·       Bath *****, they have a wonderful maritime museum and the Bath Boat Works still builds and repairs large naval ships.  I stayed on the museum’s dock during my last visit and I think we paid about $35 for the night (I wish I had stayed several nights).  Be sure to time your trip up and down the river on the tides as the current can be quite strong.

·       Robinhood Marine on Georgetown Island ***,  a must stop for Cape Dory owners as this is the final resting place of the builder of Cape Dory’s.  These are nice people and the facilities are nice but limited.  I think they charge about $35 for a mooring.  This is also the only place we were ever bothered by mosquitos.

·       Wiscsasset ***, this little town is up the Sheepscot River and claims to have the best lobster rolls at a place called Reds.  I tied up for free at the town dock and made the short walk into town for lunch, again watch the tides here as the current in the river can really help or hurt you.

·       Boothbay ****, this is one of my favorite stops and I generally stay a day or two.  There are several good marinas.  I have stayed at the Carousel Marina (the musical Carousel was filmed here) but next time I am going to try out Wottons Wharf, I think the going rate is about $40.  The town of Boothbay Harbor is fun to visit and a large grocery story  is about a mile walk from the harbor (they also run a free bus around the town which stops near the store).  We have attended talks at the Opera house put on by a research lab down the road and also did a little 10 pin bowling in an old fashioned alley.  There is also the Maine Botanical Gardens about 5 miles away which is really worth a visit.

·       Christmas Cove *, a nice little stop and moorings run about $30, a good restaurant but not much more.

·       Monhegan Island ***, a great lunch spot and neat place to visit, but there are just a few moorings available and limited anchorages, but if you contact the harbor master you can generally use a lobsterman’s mooring for an hour or two for free.

·       Port Clyde **, has a nice protected mooring field with an interesting general store.  A short hike will get you out to their lighthouse for a visit; the ice cream is also very good.  Moorings run about $30.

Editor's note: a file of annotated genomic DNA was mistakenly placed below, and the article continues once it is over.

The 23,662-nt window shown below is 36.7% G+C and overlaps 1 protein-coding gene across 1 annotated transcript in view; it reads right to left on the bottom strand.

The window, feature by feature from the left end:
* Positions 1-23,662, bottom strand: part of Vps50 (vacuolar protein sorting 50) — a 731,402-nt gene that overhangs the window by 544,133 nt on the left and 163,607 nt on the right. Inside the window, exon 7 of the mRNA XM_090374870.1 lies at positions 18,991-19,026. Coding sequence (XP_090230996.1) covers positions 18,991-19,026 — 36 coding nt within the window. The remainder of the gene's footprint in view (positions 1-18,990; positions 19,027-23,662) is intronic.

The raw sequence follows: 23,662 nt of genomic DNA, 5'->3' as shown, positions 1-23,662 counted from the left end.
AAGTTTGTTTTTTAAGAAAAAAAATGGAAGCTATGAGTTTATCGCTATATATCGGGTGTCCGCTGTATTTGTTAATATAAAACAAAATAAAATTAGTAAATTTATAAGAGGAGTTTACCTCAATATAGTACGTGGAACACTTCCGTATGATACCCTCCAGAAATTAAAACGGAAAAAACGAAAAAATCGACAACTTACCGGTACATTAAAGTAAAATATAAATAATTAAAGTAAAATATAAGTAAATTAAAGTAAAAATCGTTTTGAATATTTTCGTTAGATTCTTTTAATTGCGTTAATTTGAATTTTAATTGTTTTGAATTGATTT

·       Tenants Harbor ***, a very nice spot but often gets fogged in.  There is an interesting custom boat builder there which often has plywood mock-ups of boats they’re building so the owners can get the feel of their new boats before they are actually built.  There is a good outdoor restaurant and a small general store.  The only place I could get a cell phone connection in this town was standing in the middle of the road in front of the general store on the advice of a local.  Moorings run about $30, there is a good anchorage in a small bay just as you enter the harbor off to the right but it is isolated from any amenities.

·       Rockland *****, this has been my “home port” for each of my 3 trips to Maine, the town offers everything a sailor might need close at hand and is easy for my crew exchanges to take place.  Whether you need to provision, pick up a part for the boat or you’re just stopping for a pump out Rockland has it all and is very convenient.  I have stayed on friend’s moorings, town moorings and on Beggers Wharf’s moorings and in slips at Journey’s Ends Marine when I was getting repair work done on the boat.  There are plenty of moorings in the harbor and you can also anchor out if you want as the harbor is pretty well protected.   You can expect to pay around $25 a night for a mooring.  You should also check with the Chamber of Commerce as there is often times some fun things going on in town.

·       Camden ***, this is a bit of a tourist town but it is also the home to a large number of Schooners and Windjammers and the town often has events going one in the town green.  I have a friend there that runs a restaurant in town and has in the past let me use his mooring.  Moorings are a little pricy here for Maine and may run as high as $50.

·       Pulpit Harbor on North Haven Island ***, a very quiet and protected anchorage with a short hike to a small general store.  This harbor is a favorite for the Schooner fleet to overnight in when out for several days while on charter.  I have both picked up a mooring and anchored here and the one time I picked up a mooring I made arrangements by phone and mailed the $25 to the marina after I got home.